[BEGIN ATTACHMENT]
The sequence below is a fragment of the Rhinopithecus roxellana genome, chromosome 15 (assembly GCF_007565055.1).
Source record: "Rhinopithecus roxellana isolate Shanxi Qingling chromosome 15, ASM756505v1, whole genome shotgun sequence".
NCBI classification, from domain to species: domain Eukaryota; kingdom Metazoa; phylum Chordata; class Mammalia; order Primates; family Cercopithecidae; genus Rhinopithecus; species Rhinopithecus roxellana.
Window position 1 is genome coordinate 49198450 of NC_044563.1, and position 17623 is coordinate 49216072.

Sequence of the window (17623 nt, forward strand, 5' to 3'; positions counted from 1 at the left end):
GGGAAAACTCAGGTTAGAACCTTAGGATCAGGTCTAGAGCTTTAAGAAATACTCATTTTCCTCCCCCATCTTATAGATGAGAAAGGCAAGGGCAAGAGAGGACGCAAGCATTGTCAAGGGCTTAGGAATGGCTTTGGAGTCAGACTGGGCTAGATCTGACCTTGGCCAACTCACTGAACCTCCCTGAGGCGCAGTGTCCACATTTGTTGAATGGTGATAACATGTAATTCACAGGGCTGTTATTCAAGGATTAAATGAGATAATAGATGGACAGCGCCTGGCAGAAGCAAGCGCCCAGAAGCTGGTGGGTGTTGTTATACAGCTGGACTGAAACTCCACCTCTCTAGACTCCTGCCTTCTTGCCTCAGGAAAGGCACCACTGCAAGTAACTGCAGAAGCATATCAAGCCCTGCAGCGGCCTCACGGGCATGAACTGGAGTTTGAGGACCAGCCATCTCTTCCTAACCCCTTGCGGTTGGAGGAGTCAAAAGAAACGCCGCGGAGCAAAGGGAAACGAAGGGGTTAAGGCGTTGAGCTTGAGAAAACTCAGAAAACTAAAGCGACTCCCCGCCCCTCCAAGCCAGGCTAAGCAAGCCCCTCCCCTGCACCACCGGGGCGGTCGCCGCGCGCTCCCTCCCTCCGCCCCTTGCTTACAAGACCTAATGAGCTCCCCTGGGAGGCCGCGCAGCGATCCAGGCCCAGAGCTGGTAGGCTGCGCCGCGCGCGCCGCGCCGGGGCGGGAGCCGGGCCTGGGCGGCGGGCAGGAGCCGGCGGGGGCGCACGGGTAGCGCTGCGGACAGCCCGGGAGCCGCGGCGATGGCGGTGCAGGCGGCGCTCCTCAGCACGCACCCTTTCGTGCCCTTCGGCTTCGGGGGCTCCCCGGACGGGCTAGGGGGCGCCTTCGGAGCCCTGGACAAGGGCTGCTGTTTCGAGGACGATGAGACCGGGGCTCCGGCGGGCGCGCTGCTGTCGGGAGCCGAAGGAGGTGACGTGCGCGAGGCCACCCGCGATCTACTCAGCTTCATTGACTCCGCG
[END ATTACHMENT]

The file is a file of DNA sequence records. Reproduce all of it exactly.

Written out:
The sequence below is a fragment of the Rhinopithecus roxellana genome, chromosome 15 (assembly GCF_007565055.1).
Source record: "Rhinopithecus roxellana isolate Shanxi Qingling chromosome 15, ASM756505v1, whole genome shotgun sequence".
NCBI classification, from domain to species: domain Eukaryota; kingdom Metazoa; phylum Chordata; class Mammalia; order Primates; family Cercopithecidae; genus Rhinopithecus; species Rhinopithecus roxellana.
Window position 1 is genome coordinate 49198450 of NC_044563.1, and position 17623 is coordinate 49216072.

Sequence of the window (17623 nt, forward strand, 5' to 3'; positions counted from 1 at the left end):
GGGAAAACTCAGGTTAGAACCTTAGGATCAGGTCTAGAGCTTTAAGAAATACTCATTTTCCTCCCCCATCTTATAGATGAGAAAGGCAAGGGCAAGAGAGGACGCAAGCATTGTCAAGGGCTTAGGAATGGCTTTGGAGTCAGACTGGGCTAGATCTGACCTTGGCCAACTCACTGAACCTCCCTGAGGCGCAGTGTCCACATTTGTTGAATGGTGATAACATGTAATTCACAGGGCTGTTATTCAAGGATTAAATGAGATAATAGATGGACAGCGCCTGGCAGAAGCAAGCGCCCAGAAGCTGGTGGGTGTTGTTATACAGCTGGACTGAAACTCCACCTCTCTAGACTCCTGCCTTCTTGCCTCAGGAAAGGCACCACTGCAAGTAACTGCAGAAGCATATCAAGCCCTGCAGCGGCCTCACGGGCATGAACTGGAGTTTGAGGACCAGCCATCTCTTCCTAACCCCTTGCGGTTGGAGGAGTCAAAAGAAACGCCGCGGAGCAAAGGGAAACGAAGGGGTTAAGGCGTTGAGCTTGAGAAAACTCAGAAAACTAAAGCGACTCCCCGCCCCTCCAAGCCAGGCTAAGCAAGCCCCTCCCCTGCACCACCGGGGCGGTCGCCGCGCGCTCCCTCCCTCCGCCCCTTGCTTACAAGACCTAATGAGCTCCCCTGGGAGGCCGCGCAGCGATCCAGGCCCAGAGCTGGTAGGCTGCGCCGCGCGCGCCGCGCCGGGGCGGGAGCCGGGCCTGGGCGGCGGGCAGGAGCCGGCGGGGGCGCACGGGTAGCGCTGCGGACAGCCCGGGAGCCGCGGCGATGGCGGTGCAGGCGGCGCTCCTCAGCACGCACCCTTTCGTGCCCTTCGGCTTCGGGGGCTCCCCGGACGGGCTAGGGGGCGCCTTCGGAGCCCTGGACAAGGGCTGCTGTTTCGAGGACGATGAGACCGGGGCTCCGGCGGGCGCGCTGCTGTCGGGAGCCGAAGGAGGTGACGTGCGCGAGGCCACCCGCGATCTACTCAGCTTCATTGACTCCGCG